Heart of Glass

Werner Herzog seemed to court risks, artistic and personal. Heart of Glass (1976), may be his most ambitious, stylized, and explicitly allegorical film, and seems in retrospect to mark the point where his relentless risk-taking overreached his limits. Heart of Glass in conventional terms is a failure, ponderous, stilted, overwhelmingly pretentious, but one that still somehow seems achingly close to greatness.

Heart of Glass
Heart of Glass

The images in the opening sequence—cows grazing in early morning mist while a nearby man sits lost in thought, water cascading over a falls (shown through a gauze filter)—fuse poetically into an overwhelming, ultimately indescribable visionary experience. Heart‘s ending, almost as arresting, somehow lacks the emotional resonance of the opening, perhaps because of the oddly unsatisfying quality of much of what we see between the two sequences. And a measure of the film’s failure is the way these two sequences seem curiously unconnected, aesthetically, emotionally, or narratively, to the story they frame.

Somewhere in Heart of Glass is a story, but its contours and logic are so murky that it’s almost impossible to find. Herzog’s characters are often, as here, questing for something. Usually, though, the metaphysical dimensions of their quests are suggested in mundane activities: as a dwarf tries to climb onto a bed where an eager woman awaits him (Even Dwarfs Started Small, 1970) or a trio of Germans tries to make themselves a home in Wisconsin (Stroszek, 1978),their frustrations and failures gradually take on universality; the “meaning” emerges from the material. But in Heart the characters’ quest—to recover a lost formula for making beautiful glass—is presented in such self-consciously symbolic terms that it’s obvious what they’re “really” after is something big, like “transcendence” or even the “meaning of life.” In case anyone misses this, a “prophet” wanders through the film, uttering profundities and even, in one ponderous scene, predicting World War I and the rise of Hitler in heavy-handedly symbolic terms. Give him pancake make-up, black robes and a chessboard, and he could be a refugee from Bergman’s Seventh Seal (1957).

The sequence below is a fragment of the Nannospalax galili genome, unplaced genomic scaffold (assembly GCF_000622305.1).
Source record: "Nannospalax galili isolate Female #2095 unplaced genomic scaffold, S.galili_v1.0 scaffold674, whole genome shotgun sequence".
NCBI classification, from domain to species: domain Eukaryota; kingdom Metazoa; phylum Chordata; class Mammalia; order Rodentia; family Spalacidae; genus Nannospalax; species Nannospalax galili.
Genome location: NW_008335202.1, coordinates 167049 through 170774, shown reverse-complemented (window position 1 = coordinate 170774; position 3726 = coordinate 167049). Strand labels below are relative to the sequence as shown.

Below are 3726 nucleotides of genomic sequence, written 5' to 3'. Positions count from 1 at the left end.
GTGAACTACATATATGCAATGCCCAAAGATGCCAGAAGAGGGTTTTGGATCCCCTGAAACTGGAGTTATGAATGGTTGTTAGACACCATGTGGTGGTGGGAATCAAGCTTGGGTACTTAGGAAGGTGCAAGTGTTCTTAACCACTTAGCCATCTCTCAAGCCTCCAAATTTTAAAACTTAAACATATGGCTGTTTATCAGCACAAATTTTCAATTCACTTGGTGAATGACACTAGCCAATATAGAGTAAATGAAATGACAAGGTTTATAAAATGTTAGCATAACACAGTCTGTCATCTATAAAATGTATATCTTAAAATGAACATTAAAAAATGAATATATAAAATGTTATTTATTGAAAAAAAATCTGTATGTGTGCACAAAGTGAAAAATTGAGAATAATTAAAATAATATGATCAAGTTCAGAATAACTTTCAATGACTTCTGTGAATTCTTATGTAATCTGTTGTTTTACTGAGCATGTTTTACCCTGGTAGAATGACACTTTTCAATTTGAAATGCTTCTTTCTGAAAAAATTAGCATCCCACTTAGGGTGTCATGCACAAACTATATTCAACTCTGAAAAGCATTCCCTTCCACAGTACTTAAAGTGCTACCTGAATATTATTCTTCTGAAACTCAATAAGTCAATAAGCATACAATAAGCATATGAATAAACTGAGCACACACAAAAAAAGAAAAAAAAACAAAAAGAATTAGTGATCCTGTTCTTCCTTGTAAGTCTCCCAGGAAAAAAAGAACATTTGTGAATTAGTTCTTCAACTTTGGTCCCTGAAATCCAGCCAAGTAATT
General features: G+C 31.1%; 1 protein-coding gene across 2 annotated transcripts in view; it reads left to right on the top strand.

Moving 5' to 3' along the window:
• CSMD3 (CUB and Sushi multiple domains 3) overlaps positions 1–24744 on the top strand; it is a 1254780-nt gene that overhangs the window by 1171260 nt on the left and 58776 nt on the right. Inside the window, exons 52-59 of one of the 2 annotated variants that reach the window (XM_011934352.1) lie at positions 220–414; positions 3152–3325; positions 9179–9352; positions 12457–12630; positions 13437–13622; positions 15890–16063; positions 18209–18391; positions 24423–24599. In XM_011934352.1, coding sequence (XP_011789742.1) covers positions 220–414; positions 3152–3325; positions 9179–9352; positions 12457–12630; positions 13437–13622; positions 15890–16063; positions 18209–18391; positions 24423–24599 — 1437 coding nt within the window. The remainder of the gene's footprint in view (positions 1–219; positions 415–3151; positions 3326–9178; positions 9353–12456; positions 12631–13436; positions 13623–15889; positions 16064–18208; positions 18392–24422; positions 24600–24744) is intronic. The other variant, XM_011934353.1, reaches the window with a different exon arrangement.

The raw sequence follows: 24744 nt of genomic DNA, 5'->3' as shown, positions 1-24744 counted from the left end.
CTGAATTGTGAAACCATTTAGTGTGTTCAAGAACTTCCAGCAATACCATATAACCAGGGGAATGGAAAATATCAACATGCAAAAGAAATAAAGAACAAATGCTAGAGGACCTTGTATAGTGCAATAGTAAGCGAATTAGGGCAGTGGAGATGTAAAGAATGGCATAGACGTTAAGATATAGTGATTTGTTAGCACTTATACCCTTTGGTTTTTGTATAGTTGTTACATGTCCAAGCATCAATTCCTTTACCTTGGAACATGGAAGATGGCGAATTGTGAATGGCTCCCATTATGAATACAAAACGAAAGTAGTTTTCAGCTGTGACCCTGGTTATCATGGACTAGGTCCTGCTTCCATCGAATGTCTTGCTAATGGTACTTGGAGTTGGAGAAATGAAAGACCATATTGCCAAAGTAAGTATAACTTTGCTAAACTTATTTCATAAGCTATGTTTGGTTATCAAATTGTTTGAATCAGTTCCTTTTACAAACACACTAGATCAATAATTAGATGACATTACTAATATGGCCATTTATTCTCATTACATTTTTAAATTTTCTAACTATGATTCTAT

In virtually all of his previous films, Herzog had shown an unerring sense of the limitations of verbal communication. Here, though, aside from a hauntingly beautiful glass-blowing sequence, there are words—usually of the portentously “meaningful” variety—inflating the pretensions of nearly every scene. An unfortunate casualty of this strategy is that Herzog’s gloriously apt ear for soundtrack music is here shamefully underutilized.

Equally perplexing is the film’s wooden, stilted, mechanical acting style. Herzog reportedly placed the entire cast under hypnosis during the filming, and nearly all the action seems to take place in slow motion, as if under water. Such self-conscious manipulation seems antithetical to the naturalness of Herzog’s handling of even his most peculiar documentary subjects. And it drains the characters of any trace of vitality or spontaneity, reducing all the acting to a monotone, like the brooding colors that suffuse most of the film. Thus there is precious little of the glorious, occasionally sublime nuttiness that makes the best of Herzog’s oddball subjects so vivid and unforgettable. Where there is no room for spontaneous craziness there can also be few traces of Herzog’s marvelous—if sometimes unwitting—humor.

None of this is quite as damning as it sounds. Heart of Glass effectively establishes a mood of gloom that accelerates into desperation. But there is something willfully perverse, even self-destructive, in Herzog’s choice to make a film using so little of what he does best. Indeed, his extraordinary landscapes, and his explicit revulsion at what human actions can do to mar their natural beauty (c.f. Fata Morgana [1971], Stroszek, et. al.) suggest a sensibility that might have ethical reservations about the manipulative methods used in making Heart. In any case, in attempting to construct, rather than to discover, images and meaning, Herzog seriously overreached.

 2009 David Coursen


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